6. Thank you for your comment, Demetrius! There are lots of parallels between Luqman and Aesop, slaves who were very wise storytellers – although Aesop was not adopted by a religious tradition the way that Luqman was adopted and embraced by the Islamic tradition. There are even some incidents shared between the legendary lives of Luqman and Aesop so that sometimes it almost seems like they are the same person. For example, Luqman gets the gift of insight and understanding from an angel of Allah, but in the Life of Aesop, Aesop gets his gift of wisdom from the goddess Isis. Still, the stories are very similar!

  7. A wonderful story fables are.

  8. I am sure you will post the Aesop fable about the frog who befriended a mouse and tied themseves to each other with a string causing both of them to perish at the hands of a raven.Rumi goes on to point out that the frog is the soul and the mouse the body.

  9. Love this post and the advaita message in Rumi’s version of this story

  10. Thank you for your comment, Herry! I have just published a book of 1001 Latin fables which includes many of the fables that reached Europe via Eastern sources, via India and the Middle East – I don’t know if you do any Latin, but the book is available for free download here: Mille Fabulae et Una: 1001 Aesop’s Fables in Latin. Now I need to get to work on the English version of the book! The back-and-forth between Eastern and Western storytelling is one of my favorite subjects, and the Aesop’s fable tradition is great way to see that dynamic in action!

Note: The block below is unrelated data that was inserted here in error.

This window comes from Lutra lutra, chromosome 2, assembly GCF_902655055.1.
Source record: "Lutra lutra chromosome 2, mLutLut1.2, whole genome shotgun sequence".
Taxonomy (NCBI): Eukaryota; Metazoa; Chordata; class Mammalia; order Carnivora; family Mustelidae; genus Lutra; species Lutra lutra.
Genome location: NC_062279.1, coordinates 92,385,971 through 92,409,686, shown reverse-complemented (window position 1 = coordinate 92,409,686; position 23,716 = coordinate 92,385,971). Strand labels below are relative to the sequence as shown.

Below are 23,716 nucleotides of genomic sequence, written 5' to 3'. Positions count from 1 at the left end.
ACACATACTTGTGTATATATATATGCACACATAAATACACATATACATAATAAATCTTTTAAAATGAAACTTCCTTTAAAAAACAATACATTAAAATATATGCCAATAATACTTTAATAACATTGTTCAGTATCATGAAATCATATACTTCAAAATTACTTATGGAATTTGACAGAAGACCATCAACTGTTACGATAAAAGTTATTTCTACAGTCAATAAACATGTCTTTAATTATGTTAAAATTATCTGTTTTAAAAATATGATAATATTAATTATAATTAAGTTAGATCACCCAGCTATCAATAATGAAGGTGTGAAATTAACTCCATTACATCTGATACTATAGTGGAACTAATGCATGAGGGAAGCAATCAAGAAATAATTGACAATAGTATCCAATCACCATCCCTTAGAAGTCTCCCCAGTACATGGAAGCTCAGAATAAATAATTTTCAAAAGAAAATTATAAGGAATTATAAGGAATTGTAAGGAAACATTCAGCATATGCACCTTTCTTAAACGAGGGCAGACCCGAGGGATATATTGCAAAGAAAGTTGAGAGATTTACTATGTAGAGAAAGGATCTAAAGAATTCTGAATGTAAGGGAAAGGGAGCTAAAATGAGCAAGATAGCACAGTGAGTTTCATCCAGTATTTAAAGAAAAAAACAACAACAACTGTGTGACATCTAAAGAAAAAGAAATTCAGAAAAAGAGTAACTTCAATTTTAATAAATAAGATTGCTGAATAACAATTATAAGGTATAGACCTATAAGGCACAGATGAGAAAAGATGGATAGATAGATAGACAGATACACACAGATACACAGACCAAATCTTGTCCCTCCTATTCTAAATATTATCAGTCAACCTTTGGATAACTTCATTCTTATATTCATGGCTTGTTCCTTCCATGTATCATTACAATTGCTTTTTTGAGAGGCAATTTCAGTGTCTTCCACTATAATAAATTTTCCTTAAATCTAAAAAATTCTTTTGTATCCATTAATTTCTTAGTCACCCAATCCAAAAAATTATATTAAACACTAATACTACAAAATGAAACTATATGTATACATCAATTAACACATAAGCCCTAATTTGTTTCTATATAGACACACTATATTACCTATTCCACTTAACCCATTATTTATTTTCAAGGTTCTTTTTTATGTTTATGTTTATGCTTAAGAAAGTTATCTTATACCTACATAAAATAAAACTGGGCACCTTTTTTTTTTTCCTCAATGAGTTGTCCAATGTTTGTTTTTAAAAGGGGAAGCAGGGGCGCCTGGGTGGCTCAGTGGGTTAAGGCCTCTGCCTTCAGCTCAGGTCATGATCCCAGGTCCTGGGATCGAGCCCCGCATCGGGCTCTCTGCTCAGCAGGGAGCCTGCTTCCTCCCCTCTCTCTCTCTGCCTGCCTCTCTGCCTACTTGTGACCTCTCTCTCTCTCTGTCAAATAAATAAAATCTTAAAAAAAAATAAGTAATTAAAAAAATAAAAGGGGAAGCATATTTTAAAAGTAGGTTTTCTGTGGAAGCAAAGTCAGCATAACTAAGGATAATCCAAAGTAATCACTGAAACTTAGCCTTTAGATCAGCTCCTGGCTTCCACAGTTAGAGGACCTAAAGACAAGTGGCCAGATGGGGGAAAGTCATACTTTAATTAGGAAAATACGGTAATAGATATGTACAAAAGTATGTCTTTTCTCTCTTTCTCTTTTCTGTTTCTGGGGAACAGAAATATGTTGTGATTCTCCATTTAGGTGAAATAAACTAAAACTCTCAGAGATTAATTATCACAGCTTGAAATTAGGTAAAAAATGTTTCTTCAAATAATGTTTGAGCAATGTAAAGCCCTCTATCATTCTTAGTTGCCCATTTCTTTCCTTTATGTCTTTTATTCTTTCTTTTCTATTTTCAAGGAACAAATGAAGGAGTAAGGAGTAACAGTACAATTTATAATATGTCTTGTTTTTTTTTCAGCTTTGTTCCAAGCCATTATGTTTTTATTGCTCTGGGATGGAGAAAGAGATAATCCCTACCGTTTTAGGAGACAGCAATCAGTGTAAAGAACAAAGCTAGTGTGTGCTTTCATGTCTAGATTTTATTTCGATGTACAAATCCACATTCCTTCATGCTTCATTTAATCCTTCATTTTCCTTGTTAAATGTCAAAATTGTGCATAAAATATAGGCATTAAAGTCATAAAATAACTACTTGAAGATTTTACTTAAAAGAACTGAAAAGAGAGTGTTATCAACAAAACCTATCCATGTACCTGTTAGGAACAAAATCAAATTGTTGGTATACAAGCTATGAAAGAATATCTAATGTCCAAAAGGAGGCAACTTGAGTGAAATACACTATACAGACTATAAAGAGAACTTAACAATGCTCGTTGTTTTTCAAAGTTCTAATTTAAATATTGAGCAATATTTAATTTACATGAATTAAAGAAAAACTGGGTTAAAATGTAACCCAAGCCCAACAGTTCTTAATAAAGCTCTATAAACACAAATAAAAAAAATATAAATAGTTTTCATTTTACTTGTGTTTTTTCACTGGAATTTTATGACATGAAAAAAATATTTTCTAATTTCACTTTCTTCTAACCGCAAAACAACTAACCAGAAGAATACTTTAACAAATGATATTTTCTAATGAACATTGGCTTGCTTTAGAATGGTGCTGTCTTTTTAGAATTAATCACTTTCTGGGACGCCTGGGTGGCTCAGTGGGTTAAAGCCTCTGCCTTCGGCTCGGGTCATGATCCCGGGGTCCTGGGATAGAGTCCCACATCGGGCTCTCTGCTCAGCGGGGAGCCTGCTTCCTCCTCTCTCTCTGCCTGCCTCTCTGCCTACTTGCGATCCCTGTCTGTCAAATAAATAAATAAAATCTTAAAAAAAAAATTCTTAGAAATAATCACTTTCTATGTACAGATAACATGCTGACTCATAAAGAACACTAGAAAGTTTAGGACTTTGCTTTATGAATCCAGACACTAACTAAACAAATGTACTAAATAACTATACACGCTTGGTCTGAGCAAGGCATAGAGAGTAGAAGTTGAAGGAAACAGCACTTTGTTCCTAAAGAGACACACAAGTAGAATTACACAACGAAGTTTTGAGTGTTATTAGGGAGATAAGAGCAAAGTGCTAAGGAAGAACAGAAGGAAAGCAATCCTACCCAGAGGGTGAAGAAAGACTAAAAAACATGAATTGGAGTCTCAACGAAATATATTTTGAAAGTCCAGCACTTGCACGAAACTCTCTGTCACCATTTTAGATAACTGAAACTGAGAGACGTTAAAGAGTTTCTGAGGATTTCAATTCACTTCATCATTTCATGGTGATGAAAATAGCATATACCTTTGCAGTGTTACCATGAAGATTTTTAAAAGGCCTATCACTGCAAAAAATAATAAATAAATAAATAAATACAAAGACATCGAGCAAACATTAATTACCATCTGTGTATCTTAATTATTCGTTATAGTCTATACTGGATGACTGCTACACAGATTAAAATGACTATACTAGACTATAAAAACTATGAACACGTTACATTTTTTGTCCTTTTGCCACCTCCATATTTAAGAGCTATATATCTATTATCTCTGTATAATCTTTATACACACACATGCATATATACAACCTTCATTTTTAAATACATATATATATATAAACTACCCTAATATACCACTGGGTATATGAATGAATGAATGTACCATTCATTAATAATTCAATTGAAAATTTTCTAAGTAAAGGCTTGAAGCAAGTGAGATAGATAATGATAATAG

11. what is the translation for the Ahmad Hilmi lion at the top of this website

  12. Hello Fayaz! I wish that I knew; the same calligraphy also appears on the cover Coleman Barks’ Feeling the Shoulder of the Lion: Poetry and Teaching Stories of Rumi, which is where I first became acquainted with the image, but there is not a transcription or a translation of the contents of the calligraphy there. If you find the answer to this, please let me know too! Because of the Coleman Barks’ book, the image has become very well-known and I think it would be great to know the calligraphy. I have asked my friends who speak Arabic but the art of the calligraphy is so ornate that they were not able to help me!

  13. Wow! I rarely read long blogs all the way through but this was incredible! I thoroughly enjoyed your explanations and comparison…i love learning new things and this was delightfully informative! =) Thank you for sharing.